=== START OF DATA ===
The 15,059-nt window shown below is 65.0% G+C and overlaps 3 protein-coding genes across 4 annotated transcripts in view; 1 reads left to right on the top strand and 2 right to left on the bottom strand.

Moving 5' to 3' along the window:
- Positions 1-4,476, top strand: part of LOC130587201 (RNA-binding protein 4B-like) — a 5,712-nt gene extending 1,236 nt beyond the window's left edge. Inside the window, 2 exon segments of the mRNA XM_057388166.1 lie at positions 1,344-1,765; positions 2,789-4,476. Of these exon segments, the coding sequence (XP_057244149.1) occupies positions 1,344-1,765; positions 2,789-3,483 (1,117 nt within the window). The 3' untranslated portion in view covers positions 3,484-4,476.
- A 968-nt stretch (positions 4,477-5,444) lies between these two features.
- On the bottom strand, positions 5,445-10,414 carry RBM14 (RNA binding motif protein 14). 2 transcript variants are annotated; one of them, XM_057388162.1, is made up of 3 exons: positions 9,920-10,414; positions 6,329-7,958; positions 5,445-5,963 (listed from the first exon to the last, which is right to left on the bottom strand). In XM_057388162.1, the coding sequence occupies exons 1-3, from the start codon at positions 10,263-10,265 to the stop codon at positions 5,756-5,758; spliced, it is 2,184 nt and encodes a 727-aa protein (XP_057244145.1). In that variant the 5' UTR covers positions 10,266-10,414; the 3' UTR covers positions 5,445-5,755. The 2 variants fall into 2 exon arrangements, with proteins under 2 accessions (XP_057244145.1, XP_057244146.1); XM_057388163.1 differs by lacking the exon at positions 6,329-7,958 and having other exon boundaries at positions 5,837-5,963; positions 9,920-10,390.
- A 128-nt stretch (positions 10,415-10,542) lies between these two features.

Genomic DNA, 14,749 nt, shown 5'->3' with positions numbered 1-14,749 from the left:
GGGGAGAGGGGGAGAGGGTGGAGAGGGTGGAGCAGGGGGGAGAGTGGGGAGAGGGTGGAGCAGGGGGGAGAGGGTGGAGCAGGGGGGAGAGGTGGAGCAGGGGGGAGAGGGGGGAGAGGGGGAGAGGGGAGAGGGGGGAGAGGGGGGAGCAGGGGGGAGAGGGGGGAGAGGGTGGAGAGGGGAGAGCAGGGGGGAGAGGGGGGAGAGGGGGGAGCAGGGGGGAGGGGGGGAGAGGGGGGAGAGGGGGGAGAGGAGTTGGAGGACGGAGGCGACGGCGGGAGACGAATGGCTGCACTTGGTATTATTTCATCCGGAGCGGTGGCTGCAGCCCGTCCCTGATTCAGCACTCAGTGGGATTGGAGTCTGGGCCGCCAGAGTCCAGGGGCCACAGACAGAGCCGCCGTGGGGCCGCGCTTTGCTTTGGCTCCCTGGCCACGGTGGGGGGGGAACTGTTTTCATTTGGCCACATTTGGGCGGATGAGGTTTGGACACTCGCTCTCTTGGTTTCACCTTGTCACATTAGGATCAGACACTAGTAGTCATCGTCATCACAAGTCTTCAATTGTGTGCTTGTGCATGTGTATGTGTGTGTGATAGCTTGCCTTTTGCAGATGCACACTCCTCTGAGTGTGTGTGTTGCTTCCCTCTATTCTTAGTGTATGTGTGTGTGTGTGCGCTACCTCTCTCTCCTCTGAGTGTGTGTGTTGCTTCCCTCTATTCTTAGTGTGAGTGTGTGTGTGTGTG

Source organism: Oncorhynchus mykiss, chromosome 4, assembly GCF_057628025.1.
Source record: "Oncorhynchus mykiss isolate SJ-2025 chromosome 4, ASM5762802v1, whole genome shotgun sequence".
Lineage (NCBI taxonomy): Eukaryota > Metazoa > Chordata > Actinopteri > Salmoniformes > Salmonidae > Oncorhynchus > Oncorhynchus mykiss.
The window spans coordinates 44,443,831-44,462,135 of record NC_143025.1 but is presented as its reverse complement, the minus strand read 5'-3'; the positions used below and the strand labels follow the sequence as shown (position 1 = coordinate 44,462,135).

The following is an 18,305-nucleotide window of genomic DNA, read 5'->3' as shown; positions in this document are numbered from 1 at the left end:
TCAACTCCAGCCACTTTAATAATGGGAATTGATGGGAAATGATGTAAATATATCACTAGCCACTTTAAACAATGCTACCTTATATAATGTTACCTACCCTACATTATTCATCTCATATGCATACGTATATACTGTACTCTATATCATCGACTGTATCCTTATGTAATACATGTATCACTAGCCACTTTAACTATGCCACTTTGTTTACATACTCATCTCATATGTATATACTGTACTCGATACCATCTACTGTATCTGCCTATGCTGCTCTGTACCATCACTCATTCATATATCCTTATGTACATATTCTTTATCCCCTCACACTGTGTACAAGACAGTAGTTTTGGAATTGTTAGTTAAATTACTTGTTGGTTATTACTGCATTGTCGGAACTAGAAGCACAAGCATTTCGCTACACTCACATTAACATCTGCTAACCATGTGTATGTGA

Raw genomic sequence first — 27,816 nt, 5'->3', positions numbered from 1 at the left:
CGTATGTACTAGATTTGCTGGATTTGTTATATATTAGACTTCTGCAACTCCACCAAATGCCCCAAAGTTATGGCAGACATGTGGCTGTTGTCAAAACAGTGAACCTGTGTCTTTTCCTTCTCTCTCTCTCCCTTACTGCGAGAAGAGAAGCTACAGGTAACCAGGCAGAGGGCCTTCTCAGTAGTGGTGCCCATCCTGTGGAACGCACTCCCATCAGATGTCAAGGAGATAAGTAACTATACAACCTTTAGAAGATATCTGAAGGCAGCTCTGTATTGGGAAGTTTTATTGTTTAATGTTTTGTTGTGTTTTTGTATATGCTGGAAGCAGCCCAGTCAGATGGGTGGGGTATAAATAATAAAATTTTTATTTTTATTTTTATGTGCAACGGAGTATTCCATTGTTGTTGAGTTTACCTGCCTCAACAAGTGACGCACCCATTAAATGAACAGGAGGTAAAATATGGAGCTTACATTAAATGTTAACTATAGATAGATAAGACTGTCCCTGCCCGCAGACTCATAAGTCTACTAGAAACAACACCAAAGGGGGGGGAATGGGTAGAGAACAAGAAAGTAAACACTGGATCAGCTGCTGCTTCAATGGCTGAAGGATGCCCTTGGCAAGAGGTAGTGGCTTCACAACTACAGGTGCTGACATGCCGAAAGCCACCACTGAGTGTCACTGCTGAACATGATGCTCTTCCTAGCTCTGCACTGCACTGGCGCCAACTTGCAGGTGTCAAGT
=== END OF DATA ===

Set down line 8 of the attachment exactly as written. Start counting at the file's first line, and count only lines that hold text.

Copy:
GGGGAGAGGGGGAGAGGGTGGAGAGGGTGGAGCAGGGGGGAGAGTGGGGAGAGGGTGGAGCAGGGGGGAGAGGGTGGAGCAGGGGGGAGAGGTGGAGCAGGGGGGAGAGGGGGGAGAGGGGGAGAGGGGAGAGGGGGGAGAGGGGGGAGCAGGGGGGAGAGGGGGGAGAGGGTGGAGAGGGGAGAGCAGGGGGGAGAGGGGGGAGAGGGGGGAGCAGGGGGGAGGGGGGGAGAGGGGGGAGAGGGGGGAGAGGAGTTGGAGGACGGAGGCGACGGCGGGAGACGAATGGCTGCACTTGGTATTATTTCATCCGGAGCGGTGGCTGCAGCCCGTCCCTGATTCAGCACTCAGTGGGATTGGAGTCTGGGCCGCCAGAGTCCAGGGGCCACAGACAGAGCCGCCGTGGGGCCGCGCTTTGCTTTGGCTCCCTGGCCACGGTGGGGGGGGAACTGTTTTCATTTGGCCACATTTGGGCGGATGAGGTTTGGACACTCGCTCTCTTGGTTTCACCTTGTCACATTAGGATCAGACACTAGTAGTCATCGTCATCACAAGTCTTCAATTGTGTGCTTGTGCATGTGTATGTGTGTGTGATAGCTTGCCTTTTGCAGATGCACACTCCTCTGAGTGTGTGTGTTGCTTCCCTCTATTCTTAGTGTATGTGTGTGTGTGTGCGCTACCTCTCTCTCCTCTGAGTGTGTGTGTTGCTTCCCTCTATTCTTAGTGTGAGTGTGTGTGTGTGTG